(I also can't help but reflect on the common conflation of various words for "prostitute" — harlot, whore, slut, etc. — as synonyms for any woman whose sexual behavior does not comport with your idea of sexual morality. This comes up repeatedly in my intro law classes when we discuss defamation, and I point out that matters of pure opinion are not defamatory statements because they are subjective and do not allow for proof or disproof. About once a year, one of my students will ask, "So calling a girl a slut isn't a defamatory statement?" (They always say "girl," not "woman." :P) I point out that it depends on what the jury thinks was implied by that word: if it was to be taken literally (i.e., prostitute) then it is surely defamatory. Further, to accuse an unmarried woman of being "unchaste" was historically regarded as slander per se. But if it is simply an expression of your distaste for this person's behavior, then it's not.)

It's also interesting to reflect on the phrase "price of a dog" in the last verse. Christian theologians pretty regularly interpret "dog" to refer to a pimp, procurer or male prostitute, on the strength of Revelations 22:15 ("For outside are dogs, and sorcerers, and fornicators, and murderers, and idolaters, and whosoever loves and makes a lie.") But this strikes me as a weak connection, because (1) there are plenty of other references to dogs in the Bible and there's no indication that St. John was referring specifically to the "dogs" of Deuteronomy 23:19, and (2) there's at least 500 (and maybe over 1,000) years between Deuteronomy and Revelations, and the language might well have changed in the meanwhile. By contrast, many Jewish commentators think that "dog" may refer to animal sacrifices or to other uses of dogs in Temple rites.

The Torah in general, and the last three books in particular, present a problem for modern interpreters, because they seem to mandate behavior which we would now find repellent. The only way to keep it alive is to give interpretations that can make sense to the reader who is reading it now. Falling back on the "mystery" of God's will is ultimately a non-starter, because it eventually turns the whole document into something alien that is obeyed for the sake of obedience. At the very least, it's hard to believe that an omniscient and omnibelevolent god, dealing with the specific needs of a specific people in a specific social, historical, and environmental context, would lay down rules that He expected to be followed in exactly the same way throughout the centuries, regardless of the situation.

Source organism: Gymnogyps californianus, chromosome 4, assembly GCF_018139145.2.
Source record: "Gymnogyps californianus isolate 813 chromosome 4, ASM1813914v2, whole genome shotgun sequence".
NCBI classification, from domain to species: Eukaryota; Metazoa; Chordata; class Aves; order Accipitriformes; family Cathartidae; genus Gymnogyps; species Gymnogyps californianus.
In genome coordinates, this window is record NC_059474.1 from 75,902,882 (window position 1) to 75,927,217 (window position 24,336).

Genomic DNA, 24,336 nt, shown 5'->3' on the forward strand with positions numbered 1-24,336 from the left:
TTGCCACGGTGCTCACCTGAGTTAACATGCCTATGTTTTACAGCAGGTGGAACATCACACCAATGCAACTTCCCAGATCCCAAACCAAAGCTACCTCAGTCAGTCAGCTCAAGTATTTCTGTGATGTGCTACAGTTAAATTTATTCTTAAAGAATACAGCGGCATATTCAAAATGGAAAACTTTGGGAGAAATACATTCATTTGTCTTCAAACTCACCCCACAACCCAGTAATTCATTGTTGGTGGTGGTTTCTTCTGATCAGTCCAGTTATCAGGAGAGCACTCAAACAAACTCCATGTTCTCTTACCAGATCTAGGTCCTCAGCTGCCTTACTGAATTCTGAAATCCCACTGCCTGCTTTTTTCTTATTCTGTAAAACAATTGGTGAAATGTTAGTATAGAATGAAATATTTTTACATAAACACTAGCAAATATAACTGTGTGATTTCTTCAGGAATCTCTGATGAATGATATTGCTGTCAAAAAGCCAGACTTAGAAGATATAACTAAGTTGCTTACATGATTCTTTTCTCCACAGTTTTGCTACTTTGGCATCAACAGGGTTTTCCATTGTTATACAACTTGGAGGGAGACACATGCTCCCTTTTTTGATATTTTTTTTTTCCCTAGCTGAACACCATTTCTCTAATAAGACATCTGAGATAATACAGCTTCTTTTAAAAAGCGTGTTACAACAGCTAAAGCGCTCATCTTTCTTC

This leads me to a discussion of U.S. constitutional interpretation. Matters of taste naturally enter into this. As a left-leaning person, I'm inclined to give very broad interpretation to, say, the First Amendment (especially the Establishment clause), but to give a somewhat narrower interpretation to the Second Amendment (leaning heavily on the subordinate clause that begins it). I can see how a more conservative reader would take the Establishment Clause in its narrowest sense (if it's not literally an official state religion than it's not a violation) and give the Second Amendment much wider scope (subordinate clauses are irrelevant).

Some people (notably Justice Antonin Scalia) recommend giving the words of the constitution the specific meaning they would have had in 1787 (or, in the case of the two Amendments noted, 1791). He argues that without that anchor, one is free to give the document whatever the heck interpretation one wants, and that therefore the whole notion of "interpretation" collapses. I disagree with this. I think that the more remote a document's origin is from where and when it is being applied, the more difficult it is to apply it at all with a straight face. To the extent that documents define their terms specifically (as many modern statutes do), one is limited to those specific interpretations and there's no way around them. But to the extent that the documents use more highly abstracted (low RINTWIRR*) terminology, they ask to be given fluid interpretations; there is no other reason to use undefined or abstract terms.

Indeed, I would say that one of the problems with modern statutes and regulations is an attempt, in order to avoid litigation and maintain maximum control, to define and subdefine every term to the last nuance and shade of meaning. While this does provide clarity (at least for one who can wade through the lengthy definitions), is also makes the document impossibly rigid and difficult to apply to any but the most narrowly-defined situations.

(*RINTWIRR — Representation Is Not That Which Is Represented Rating. A 10-point scale developed by Robert R. Steele in the 1970s to reflect the fact that communication by language can never be (and should not be) transparent. No word has a RINTWIRR of 10.0 — that is, no word means exactly the same thing to all people who hear it in all situations. Many words have a RINTWIRR close to 0.0, because they have almost no commonality of meaning among different readers. Thus there are no denotations, only the overlap of various connotations.)